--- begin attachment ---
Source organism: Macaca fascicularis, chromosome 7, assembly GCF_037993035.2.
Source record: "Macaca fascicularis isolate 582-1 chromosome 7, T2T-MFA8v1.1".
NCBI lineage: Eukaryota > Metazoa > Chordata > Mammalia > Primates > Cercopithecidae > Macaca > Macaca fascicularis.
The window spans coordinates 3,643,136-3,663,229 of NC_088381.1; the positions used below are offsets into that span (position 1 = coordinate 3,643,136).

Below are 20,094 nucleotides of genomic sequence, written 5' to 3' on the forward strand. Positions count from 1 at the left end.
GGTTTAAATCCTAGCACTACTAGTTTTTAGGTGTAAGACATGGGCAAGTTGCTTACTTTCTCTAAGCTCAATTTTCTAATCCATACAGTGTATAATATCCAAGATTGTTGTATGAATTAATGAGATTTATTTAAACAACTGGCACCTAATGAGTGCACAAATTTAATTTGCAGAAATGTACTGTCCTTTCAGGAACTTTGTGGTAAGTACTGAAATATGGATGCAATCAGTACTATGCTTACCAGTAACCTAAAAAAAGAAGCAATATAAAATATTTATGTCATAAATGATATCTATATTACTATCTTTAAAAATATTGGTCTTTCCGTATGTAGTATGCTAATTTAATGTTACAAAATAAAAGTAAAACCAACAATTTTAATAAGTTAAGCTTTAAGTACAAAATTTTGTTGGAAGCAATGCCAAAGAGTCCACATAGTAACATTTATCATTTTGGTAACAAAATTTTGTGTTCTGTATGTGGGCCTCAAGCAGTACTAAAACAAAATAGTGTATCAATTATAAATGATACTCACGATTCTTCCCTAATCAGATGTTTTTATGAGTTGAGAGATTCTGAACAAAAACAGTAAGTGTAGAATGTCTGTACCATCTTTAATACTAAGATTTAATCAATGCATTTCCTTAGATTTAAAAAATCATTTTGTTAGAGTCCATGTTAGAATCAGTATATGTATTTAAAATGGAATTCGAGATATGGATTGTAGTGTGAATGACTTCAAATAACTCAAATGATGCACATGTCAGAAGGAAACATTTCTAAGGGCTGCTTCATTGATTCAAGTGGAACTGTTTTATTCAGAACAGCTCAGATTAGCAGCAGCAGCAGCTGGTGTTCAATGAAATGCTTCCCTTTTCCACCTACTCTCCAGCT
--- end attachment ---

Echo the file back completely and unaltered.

Source organism: Macaca fascicularis, chromosome 7, assembly GCF_037993035.2.
Source record: "Macaca fascicularis isolate 582-1 chromosome 7, T2T-MFA8v1.1".
NCBI lineage: Eukaryota > Metazoa > Chordata > Mammalia > Primates > Cercopithecidae > Macaca > Macaca fascicularis.
The window spans coordinates 3,643,136-3,663,229 of NC_088381.1; the positions used below are offsets into that span (position 1 = coordinate 3,643,136).

Below are 20,094 nucleotides of genomic sequence, written 5' to 3' on the forward strand. Positions count from 1 at the left end.
GGTTTAAATCCTAGCACTACTAGTTTTTAGGTGTAAGACATGGGCAAGTTGCTTACTTTCTCTAAGCTCAATTTTCTAATCCATACAGTGTATAATATCCAAGATTGTTGTATGAATTAATGAGATTTATTTAAACAACTGGCACCTAATGAGTGCACAAATTTAATTTGCAGAAATGTACTGTCCTTTCAGGAACTTTGTGGTAAGTACTGAAATATGGATGCAATCAGTACTATGCTTACCAGTAACCTAAAAAAAGAAGCAATATAAAATATTTATGTCATAAATGATATCTATATTACTATCTTTAAAAATATTGGTCTTTCCGTATGTAGTATGCTAATTTAATGTTACAAAATAAAAGTAAAACCAACAATTTTAATAAGTTAAGCTTTAAGTACAAAATTTTGTTGGAAGCAATGCCAAAGAGTCCACATAGTAACATTTATCATTTTGGTAACAAAATTTTGTGTTCTGTATGTGGGCCTCAAGCAGTACTAAAACAAAATAGTGTATCAATTATAAATGATACTCACGATTCTTCCCTAATCAGATGTTTTTATGAGTTGAGAGATTCTGAACAAAAACAGTAAGTGTAGAATGTCTGTACCATCTTTAATACTAAGATTTAATCAATGCATTTCCTTAGATTTAAAAAATCATTTTGTTAGAGTCCATGTTAGAATCAGTATATGTATTTAAAATGGAATTCGAGATATGGATTGTAGTGTGAATGACTTCAAATAACTCAAATGATGCACATGTCAGAAGGAAACATTTCTAAGGGCTGCTTCATTGATTCAAGTGGAACTGTTTTATTCAGAACAGCTCAGATTAGCAGCAGCAGCAGCTGGTGTTCAATGAAATGCTTCCCTTTTCCACCTACTCTCCAGCT